China’s Biggest Research Database Faces Antitrust Investigation
What’s new: China's market regulator has opened an antitrust investigation into China National Knowledge Infrastructure, also known as CNKI, the country's biggest online academic library, according to a statement (link in Chinese) published late Friday.
“The State Administration for Market Regulation has launched a probe based on pre-inspections,” said the statement, without offering further details about either the timeline or the reason for the investigation.
Soon after, CNKI said in public statement (link in Chinese) that it will “firmly” support and cooperate with the investigation.
Background: CNKI has over 200 million research papers and owns 95% of copyrighted academic papers written in Chinese, which gives it a strong grip on China's digital academic publishing industry, where it holds bargaining advantage over both journals and researchers.
In the past 20 years, CNKI has faced more than 1,700 lawsuits, most of which concern infringement of copyright and the right to disseminate intellectual property over information networks.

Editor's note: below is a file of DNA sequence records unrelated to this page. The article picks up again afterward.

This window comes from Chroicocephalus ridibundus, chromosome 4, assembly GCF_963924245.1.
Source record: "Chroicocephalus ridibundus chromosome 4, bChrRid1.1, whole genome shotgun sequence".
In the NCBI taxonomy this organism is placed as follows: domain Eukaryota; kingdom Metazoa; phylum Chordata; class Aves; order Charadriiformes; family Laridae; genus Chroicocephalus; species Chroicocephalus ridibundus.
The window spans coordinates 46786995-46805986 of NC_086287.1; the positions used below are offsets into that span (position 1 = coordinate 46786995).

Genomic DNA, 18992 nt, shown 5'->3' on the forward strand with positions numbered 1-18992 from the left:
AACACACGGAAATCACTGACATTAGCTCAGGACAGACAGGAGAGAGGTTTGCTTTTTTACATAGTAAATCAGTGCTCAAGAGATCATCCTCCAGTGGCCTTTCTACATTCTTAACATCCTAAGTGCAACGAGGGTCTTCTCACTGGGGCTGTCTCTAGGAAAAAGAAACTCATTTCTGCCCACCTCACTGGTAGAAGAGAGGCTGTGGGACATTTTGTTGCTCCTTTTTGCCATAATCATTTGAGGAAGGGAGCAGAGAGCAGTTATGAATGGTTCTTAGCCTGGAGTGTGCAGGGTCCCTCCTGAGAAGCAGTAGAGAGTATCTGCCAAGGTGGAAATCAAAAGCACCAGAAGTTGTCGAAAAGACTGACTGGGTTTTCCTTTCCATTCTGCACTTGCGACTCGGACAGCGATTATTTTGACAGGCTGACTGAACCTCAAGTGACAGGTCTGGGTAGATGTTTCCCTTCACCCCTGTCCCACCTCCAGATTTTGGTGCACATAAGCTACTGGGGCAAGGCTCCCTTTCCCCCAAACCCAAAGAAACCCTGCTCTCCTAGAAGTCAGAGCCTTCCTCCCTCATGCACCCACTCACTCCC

Most recently, CNKI came into spotlight after several research institutes of the Chinese Academy of Sciences suspended the use of the database over a spike in subscription fees to nearly 10 million yuan ($1.6 billion) a year.
CNKI is the latest target of China’s regulatory crackdown on anti-competitive behavior, which saw tech giant Alibaba Group Holding Ltd. fined a record 18.2 billion yuan last year for violating the antitrust laws.
Bruce Shen contributed to the story.
Quick Takes are condensed versions of China-related stories for fast news you can use.
Contact reporter Manyun Zou (firstname.lastname@example.org)
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